What is dyslexia ?

Dyslexia is defined by the British Dyslexia Association as “a combination of abilities and difficulties that affect the learning process in one or more of reading, spelling and writing” although reading is the most prevalent. It has been estimated to occur in 4% of the UK population, and 10% show some of the symptoms of dyslexia . Accompanying weaknesses may be identified in areas of speed of processing, short-term memory, sequencing and organisation, auditory and/or visual perception, spoken language and motor skills. Persons with dyslexia may have difficulty remembering, recognizing, and or reversing written letters, numbers, and words, might read backwards, and they have poor handwriting. The reading disorder is characterised by reading ability below the expected level for a child’s age, school grade, and intelligence.

Oscar’s story.

On average every UK classroom has two or three dyslexic children. The fortunate ones are diagnosed young. In this video, Kara meets Oscar who was not diagnosed as dyslexic until he was 16. He had few friends. He felt trapped at school and even tried to commit suicide. He moved schools once the diagnosis was made and life is beginning to sense. He now plans to be a teacher so that he can help other children.

Michael’s story.

He learned late in life that he has severe dyslexia and he must learn to read and write from scratch; for most of his life he had not been able to do either. He had been unable to even fill out a form. He turned to crime and spent time in prison. The probation service sent him for a dyslexia test and it proved positive. Since then he has been attending weekly dyslexia support classes. He now hopes to turn his life around. Kara realises that support for dyslexics is essential. She is angry that there are so many children who have been less fortunate than her.

Dyslexia is diagnosed in people of all levels of intelligence and varies in severity and often occurs alongside other specific learning difficulties , such as Dyspraxia or Attention Deficit Disorder. Dyslexia exists in all cultures and across the range of abilities and socio-economic backgrounds. It is not related to intelligence, race or social background. Dyslexia should not be confused with dyscalculia , a learning disability marked by severe difficulties with mathematics. Dyslexia is diagnosed more frequently in boys. Dyslexia can be substantially compensated for with proper therapy, training, and assistive technology. Dyslexia is life-long, but its effects can be minimised by targeted literacy intervention, technological support and adaptations to ways of working and learning.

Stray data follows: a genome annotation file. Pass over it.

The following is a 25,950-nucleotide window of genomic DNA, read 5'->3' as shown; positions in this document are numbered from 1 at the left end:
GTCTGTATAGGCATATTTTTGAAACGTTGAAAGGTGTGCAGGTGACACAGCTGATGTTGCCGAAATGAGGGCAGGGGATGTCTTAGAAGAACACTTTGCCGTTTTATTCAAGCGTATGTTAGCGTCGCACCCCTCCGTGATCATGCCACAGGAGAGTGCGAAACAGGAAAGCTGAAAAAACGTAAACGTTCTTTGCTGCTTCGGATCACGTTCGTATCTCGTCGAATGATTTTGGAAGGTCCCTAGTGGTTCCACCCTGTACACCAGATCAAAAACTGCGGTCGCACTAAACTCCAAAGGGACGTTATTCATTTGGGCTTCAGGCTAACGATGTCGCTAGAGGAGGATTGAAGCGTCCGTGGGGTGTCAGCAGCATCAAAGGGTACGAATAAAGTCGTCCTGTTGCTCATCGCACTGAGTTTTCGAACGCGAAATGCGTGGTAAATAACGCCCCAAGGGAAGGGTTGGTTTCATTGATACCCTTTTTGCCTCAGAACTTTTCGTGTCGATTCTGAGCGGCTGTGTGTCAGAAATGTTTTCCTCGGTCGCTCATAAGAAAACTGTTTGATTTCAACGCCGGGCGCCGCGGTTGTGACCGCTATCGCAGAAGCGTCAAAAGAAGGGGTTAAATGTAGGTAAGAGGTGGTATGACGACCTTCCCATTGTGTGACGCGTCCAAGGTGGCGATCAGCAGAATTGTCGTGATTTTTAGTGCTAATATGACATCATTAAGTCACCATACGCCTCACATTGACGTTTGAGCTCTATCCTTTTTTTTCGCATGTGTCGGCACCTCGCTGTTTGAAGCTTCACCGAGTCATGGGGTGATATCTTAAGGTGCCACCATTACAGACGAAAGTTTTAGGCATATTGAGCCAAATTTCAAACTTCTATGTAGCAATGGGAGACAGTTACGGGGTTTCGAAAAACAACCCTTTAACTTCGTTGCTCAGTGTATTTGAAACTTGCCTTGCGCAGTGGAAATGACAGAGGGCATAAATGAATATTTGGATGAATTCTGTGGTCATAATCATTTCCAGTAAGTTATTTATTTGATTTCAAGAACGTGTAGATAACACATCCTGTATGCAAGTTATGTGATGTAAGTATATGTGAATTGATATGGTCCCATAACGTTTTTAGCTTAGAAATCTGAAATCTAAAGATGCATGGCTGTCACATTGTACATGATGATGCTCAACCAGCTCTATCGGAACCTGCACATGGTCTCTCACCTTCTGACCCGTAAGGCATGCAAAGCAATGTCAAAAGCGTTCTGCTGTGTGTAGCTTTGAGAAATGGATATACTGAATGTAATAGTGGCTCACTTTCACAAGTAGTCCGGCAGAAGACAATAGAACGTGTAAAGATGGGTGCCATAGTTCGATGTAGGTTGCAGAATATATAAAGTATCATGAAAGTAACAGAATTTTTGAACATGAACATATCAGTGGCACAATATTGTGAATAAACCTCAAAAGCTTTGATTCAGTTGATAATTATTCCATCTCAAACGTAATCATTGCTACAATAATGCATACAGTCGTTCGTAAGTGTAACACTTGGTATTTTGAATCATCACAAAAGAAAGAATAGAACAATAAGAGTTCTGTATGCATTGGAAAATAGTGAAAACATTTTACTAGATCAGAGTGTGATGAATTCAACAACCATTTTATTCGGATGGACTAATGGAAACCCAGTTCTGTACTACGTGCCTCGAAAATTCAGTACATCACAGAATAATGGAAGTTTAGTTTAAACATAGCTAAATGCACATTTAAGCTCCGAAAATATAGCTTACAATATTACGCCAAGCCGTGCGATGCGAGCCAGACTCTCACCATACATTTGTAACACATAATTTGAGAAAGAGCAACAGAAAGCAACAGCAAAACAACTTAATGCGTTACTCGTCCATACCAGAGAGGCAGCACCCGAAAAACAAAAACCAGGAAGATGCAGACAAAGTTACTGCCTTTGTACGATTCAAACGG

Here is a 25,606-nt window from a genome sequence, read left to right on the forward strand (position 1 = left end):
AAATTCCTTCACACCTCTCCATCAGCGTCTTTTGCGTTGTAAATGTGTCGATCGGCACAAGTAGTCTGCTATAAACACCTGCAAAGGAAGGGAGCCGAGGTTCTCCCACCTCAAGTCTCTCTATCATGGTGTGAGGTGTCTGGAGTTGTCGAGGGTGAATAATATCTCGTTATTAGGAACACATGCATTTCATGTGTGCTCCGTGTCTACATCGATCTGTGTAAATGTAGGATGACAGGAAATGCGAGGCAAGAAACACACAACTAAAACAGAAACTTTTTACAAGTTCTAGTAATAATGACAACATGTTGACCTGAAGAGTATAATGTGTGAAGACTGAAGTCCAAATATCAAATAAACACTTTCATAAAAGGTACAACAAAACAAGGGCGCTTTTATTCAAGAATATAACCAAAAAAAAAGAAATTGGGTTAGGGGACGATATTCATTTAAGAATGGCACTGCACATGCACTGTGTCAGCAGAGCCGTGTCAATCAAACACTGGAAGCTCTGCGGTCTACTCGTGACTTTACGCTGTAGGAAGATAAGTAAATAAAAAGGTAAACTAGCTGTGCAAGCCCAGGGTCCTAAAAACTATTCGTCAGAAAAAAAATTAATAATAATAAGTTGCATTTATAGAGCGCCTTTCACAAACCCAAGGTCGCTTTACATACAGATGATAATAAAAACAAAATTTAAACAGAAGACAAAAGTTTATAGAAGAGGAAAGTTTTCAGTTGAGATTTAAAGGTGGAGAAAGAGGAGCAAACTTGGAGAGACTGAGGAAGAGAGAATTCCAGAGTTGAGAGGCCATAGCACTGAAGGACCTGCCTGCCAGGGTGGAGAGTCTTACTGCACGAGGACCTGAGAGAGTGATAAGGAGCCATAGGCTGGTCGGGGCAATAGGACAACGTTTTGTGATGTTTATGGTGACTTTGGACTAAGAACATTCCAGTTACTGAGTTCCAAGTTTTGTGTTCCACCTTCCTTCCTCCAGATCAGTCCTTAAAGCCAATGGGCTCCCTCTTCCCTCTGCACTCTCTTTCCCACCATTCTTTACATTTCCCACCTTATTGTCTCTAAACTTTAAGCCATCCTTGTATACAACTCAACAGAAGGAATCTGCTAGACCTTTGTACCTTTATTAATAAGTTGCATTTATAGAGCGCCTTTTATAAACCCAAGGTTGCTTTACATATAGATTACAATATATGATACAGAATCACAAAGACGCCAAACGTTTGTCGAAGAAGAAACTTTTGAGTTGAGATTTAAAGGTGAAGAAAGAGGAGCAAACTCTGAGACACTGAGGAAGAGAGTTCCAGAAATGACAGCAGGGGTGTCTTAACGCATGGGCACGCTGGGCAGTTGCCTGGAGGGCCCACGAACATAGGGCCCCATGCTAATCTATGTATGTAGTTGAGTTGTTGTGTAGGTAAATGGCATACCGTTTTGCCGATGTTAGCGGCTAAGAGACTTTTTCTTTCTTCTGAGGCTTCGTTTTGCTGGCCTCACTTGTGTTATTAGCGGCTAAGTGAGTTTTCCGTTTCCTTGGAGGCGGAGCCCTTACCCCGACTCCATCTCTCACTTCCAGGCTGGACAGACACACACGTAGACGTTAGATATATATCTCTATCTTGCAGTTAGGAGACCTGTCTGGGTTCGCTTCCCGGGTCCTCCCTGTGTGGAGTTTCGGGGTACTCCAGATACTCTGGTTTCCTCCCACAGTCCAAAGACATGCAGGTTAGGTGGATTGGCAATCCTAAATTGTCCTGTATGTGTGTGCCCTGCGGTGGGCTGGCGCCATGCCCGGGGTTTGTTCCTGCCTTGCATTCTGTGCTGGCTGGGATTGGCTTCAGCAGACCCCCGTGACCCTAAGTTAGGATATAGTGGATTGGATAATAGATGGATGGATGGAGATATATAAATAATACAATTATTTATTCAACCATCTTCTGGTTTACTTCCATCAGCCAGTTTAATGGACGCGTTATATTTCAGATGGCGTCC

Many dyslexic people have achieved remarkable success including:

Artists and Writers:

Leonardo da Vinci, Hans Christian Anderson, Lewis Carroll, Walt Disney, Pablo Picasso, Auguste Rodin, Andy Warhol, Beethoven, Mozart, John Lennon, Nigel Kennedy, Agatha Christie

Scientists:

Thomas Edison, Sir Isaac Newton, Michael Faraday, Alexander Graham Bell, Albert Einstein, Wright Brothers

Politicians

George Washington, Thomas Jefferson, Benjamin Franklin Woodrow Wilson, John F Kennedy, Sir Winston Churchill, George Bush, George W Bush, Dwight Eisenhower, Stonewall Jackson

Actors / Performers

Henry Ford, Fred Astaire, Harry Bellafonte, George Burns, Tom Cruise, Whoopi Goldberg, Cher, Susan Hampshire, Oliver Reed, Marlon Brando, Dustin Hoffman, Harrison Ford, Robin Williams, Zoe Wanamaker, Ruby Wax

Sportsmen

Jackie Stewart, Muhammed Ali, Duncan Goodhew, Carl Lewis, Sandy Lyle, Sir Steve Redgrave

Business

Richard Branson, Bill Gates

Miscellaneous

George Patton, Nelson Rockefeller, Steven Spielberg S James Oliver

Dyslexia tends to run in families; it is known that there are several genes that contribute to a genetic risk of dyslexia. It is known to be the result of a brain function disorder. Dyslexia is the most common learning disability in children and persists throughout life. Dyslexia need not be a barrier to achievement and success if it is properly recognized within society, and steps are taken to provide suitable teaching and training along with compensatory strategies and resources.

Dyslexia is best diagnosed by a psychologist who, in addition to other tests, will calculate a person’s expected reading age from their intelligence and age. The difference between this and the actual reading age, as measured with a reading test, gives a measure of the reading difficulty. The term dyslexia is usually reserved for a severe degree of reading difficulty. Leonardo da Vinci and Einstein are both thought to have been dyslexic. Psychological assessments can be arranged through your school, or privately through Dyslexia Institutes.

Although dyslexia may be associated with underachievement, many dyslexics prove successful at university and in their careers.

Some people with dyslexia can also suffer with Visual Stress which can be treated much easier than dyslexia itself. Once this element is erased from the equation, the remaining difficulties can be addressed more easily.